The abolition of tariffs on agricultural products under NAFTA was completed on January 1, 2008. Most non-tariff barriers in agricultural trade between the United States and Mexico have been converted to either tariffs or TRQs. Prior to NAFTA, Mexico`s tariffs on U.S. products averaged about 11%. Tariffs on some agricultural products were higher. B as Mexican tariffs on fruits and vegetables, which averaged about 20% before NAFTA. Tobacco, cheese, evaporated milk, grapes, corn, dry beans, poultry, barley/malt, animal fats, potatoes and eggs subject to import authorization requirements in Mexico that covered a value of 25% of the value of U.S. agricultural exports.9 Mexico also applied certain "official import prices," an arbitrary customs assessment system that increased customs assessments. In the United States, USDA10-managed import quality requirements have affected imports of certain Mexican products such as tomatoes, onions, avocados, grapefruits, oranges, olives and table grapes. As the partners of the free trade agreement attempt to resolve disputes without resorting to dispute resolution through consultations, mediation and negotiations, the U.S. Free Trade Agreement, including NAFTA, contains a formal dispute settlement mechanism (Chapter 20).
These mechanisms are rarely used because business obesity is transferred to WTO dispute settlement. Three cases were decided under the NAFTA settlement. If nafta were renegotiated to include provisions not included in the WTO agreement, dispute settlement could be used more widely under NAFTA. Some argue that the TPP could be a model for any revision of NAFTA rules. The TPP provided for dispute resolution and included additional disciplines. These included transparency, cooperation and alternative mechanisms (such as consultations), formal consultations and panel controls within specific timeframes, the composition of working groups, the functioning and integrity of working groups, private rights of action and panel reports.154 TPP also reviewed the implementation of the panel`s report to maximize compliance with agreed commitments. It also encouraged the use of alternative dispute resolution mechanisms for private commercial disputes. In addition to tariffs and quotas, NAFTA has looked at SPS measures and other types of non-tariff barriers that may limit agricultural trade. NAFTA requires that SPS measures be scientifically sound, non-discriminatory and transparent and minimize trade. USDA reports also show how U.S. agricultural exports to its NAFTA partners have increased as a share of total U.S. trade, often causing changes in trade with other U.S.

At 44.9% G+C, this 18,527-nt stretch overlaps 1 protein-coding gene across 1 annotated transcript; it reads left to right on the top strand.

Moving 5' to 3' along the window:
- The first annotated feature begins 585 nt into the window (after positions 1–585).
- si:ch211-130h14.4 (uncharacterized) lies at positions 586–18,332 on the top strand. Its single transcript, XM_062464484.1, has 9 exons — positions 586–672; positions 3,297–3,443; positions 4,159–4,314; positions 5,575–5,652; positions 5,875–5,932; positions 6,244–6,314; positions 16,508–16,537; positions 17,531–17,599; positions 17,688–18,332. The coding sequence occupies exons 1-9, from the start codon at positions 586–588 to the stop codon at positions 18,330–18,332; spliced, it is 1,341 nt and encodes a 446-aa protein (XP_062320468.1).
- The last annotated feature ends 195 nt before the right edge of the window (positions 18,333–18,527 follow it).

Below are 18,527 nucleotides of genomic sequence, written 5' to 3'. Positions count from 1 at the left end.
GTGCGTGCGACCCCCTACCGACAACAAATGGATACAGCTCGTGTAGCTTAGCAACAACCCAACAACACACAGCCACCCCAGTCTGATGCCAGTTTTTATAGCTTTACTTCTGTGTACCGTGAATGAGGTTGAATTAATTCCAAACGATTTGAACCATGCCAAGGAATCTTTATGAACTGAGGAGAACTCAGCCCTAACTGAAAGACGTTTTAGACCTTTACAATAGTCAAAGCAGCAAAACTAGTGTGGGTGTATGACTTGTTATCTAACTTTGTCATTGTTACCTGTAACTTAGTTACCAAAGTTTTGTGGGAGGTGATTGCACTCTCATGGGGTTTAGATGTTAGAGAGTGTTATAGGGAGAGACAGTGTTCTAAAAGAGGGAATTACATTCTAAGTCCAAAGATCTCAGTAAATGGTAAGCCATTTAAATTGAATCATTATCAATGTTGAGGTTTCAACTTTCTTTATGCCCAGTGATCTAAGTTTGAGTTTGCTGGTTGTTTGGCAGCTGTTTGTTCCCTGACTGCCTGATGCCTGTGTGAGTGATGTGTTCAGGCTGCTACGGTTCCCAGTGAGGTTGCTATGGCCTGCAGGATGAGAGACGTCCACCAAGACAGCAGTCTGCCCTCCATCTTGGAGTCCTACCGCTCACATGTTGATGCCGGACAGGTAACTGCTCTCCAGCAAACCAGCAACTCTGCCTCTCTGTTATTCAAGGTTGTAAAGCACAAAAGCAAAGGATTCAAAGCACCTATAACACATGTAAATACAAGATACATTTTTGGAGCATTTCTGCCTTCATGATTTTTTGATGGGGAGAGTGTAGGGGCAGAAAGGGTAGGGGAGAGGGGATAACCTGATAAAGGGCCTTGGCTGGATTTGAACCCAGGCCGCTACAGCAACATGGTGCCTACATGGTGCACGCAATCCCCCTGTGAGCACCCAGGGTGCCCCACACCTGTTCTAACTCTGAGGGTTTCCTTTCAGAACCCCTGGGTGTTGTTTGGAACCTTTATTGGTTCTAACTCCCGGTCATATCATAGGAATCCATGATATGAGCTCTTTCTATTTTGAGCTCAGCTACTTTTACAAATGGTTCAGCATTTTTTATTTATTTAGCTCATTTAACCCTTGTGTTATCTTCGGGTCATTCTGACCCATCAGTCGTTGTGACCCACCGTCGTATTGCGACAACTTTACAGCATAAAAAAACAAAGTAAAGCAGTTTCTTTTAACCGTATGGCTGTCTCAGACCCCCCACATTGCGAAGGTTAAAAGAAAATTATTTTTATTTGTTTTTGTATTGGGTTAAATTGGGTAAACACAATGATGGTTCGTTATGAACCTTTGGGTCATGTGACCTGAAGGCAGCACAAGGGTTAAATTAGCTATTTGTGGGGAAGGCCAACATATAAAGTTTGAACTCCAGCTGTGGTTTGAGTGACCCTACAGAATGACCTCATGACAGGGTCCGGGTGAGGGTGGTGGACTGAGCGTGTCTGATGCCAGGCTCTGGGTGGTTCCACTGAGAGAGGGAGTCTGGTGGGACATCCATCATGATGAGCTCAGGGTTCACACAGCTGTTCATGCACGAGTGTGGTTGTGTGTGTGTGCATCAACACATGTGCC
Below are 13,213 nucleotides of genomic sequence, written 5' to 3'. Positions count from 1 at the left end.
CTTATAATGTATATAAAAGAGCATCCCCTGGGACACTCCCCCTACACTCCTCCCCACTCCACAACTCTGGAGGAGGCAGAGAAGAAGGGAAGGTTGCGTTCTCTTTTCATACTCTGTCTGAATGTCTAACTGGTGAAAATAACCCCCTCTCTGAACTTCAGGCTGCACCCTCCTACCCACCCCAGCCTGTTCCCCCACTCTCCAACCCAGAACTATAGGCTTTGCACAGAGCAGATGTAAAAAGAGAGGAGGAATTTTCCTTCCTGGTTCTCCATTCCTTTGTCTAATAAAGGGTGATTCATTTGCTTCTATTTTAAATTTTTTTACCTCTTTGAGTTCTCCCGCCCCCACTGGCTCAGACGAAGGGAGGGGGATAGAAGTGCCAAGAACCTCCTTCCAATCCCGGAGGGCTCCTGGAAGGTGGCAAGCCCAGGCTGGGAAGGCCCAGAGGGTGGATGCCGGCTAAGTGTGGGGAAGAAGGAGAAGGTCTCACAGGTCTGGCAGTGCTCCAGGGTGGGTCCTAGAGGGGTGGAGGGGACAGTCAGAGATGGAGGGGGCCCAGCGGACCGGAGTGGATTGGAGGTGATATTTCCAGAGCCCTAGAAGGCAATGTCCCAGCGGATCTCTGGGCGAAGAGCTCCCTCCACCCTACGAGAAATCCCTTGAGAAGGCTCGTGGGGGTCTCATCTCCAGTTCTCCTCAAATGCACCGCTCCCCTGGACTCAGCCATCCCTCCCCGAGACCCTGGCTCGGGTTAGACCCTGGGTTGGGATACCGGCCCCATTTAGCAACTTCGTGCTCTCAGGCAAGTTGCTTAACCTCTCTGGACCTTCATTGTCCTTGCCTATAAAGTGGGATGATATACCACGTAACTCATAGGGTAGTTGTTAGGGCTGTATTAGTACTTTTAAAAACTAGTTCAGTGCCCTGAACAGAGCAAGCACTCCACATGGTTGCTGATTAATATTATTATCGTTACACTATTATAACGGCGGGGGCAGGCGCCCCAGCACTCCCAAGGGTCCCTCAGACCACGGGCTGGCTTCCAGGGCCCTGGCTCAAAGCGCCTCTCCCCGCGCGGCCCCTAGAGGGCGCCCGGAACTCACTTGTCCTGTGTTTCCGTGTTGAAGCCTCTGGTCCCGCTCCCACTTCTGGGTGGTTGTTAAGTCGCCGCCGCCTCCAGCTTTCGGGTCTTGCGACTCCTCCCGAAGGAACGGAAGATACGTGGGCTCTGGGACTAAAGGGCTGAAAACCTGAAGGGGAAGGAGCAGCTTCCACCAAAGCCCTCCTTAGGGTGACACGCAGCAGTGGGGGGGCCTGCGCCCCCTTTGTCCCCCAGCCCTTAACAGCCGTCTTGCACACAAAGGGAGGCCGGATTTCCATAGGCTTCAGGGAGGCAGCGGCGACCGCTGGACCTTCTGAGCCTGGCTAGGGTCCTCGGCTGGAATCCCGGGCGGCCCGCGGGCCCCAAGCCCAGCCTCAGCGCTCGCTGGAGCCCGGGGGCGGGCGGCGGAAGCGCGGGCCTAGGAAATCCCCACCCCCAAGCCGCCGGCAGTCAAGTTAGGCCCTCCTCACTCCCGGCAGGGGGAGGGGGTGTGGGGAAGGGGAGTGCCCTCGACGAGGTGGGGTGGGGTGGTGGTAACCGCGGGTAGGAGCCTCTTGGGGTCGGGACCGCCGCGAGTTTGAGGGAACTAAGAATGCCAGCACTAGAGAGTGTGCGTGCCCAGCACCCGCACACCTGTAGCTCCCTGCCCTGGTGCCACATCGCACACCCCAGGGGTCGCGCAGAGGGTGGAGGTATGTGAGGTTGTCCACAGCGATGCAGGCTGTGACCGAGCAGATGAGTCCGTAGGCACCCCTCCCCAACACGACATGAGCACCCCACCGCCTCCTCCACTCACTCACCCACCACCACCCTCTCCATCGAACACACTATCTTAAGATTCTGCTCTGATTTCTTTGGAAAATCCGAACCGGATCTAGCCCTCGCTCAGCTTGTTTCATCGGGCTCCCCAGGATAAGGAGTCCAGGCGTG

trading partners. As part of the 20-year retrospective analysis of THE impact of NAFTA on U.S. agricultural sectors (27 USDA), the USDA reports that U.S. agricultural exports to NAFTA countries accounted for 20% of the total value of agricultural exports in 1991-93 and increased to 28% in 2010-12. Exports to China and Hong Kong increased even more strongly over the same period, from 3% to 18%. In contrast, U.S. agricultural exports to other U.S. trading partners increased slightly and exports to the rest of the world increased from about 77% to 54% of the value of U.S. exports. The USDA analysis also shows that U.S. agricultural imports are now more supplied by their NAFTA partners: Canada and Mexico accounted for 27% of the total value of U.S. agricultural imports in 1991-93 and rose to 36% in 2010-12.
According to the USDA, the value of agricultural imports from China and Hong Kong increased slightly from 2% to 4% of the total value, while agricultural imports of